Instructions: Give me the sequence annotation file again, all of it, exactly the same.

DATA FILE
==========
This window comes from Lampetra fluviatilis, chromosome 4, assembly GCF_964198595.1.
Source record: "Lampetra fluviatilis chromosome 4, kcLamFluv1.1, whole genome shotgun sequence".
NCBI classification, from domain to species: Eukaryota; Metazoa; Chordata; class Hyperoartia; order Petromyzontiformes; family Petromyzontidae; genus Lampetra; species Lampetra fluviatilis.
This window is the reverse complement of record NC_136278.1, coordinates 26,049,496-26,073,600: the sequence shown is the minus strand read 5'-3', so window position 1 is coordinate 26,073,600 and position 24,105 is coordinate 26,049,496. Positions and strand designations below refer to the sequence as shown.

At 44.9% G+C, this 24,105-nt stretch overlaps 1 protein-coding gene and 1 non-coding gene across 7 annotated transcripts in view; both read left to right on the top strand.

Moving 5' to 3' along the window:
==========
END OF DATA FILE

This window comes from Lampetra fluviatilis, chromosome 4, assembly GCF_964198595.1.
Source record: "Lampetra fluviatilis chromosome 4, kcLamFluv1.1, whole genome shotgun sequence".
NCBI classification, from domain to species: Eukaryota; Metazoa; Chordata; class Hyperoartia; order Petromyzontiformes; family Petromyzontidae; genus Lampetra; species Lampetra fluviatilis.
This window is the reverse complement of record NC_136278.1, coordinates 26,049,496-26,073,600: the sequence shown is the minus strand read 5'-3', so window position 1 is coordinate 26,073,600 and position 24,105 is coordinate 26,049,496. Positions and strand designations below refer to the sequence as shown.

At 44.9% G+C, this 24,105-nt stretch overlaps 1 protein-coding gene and 1 non-coding gene across 7 annotated transcripts in view; both read left to right on the top strand.

Moving 5' to 3' along the window: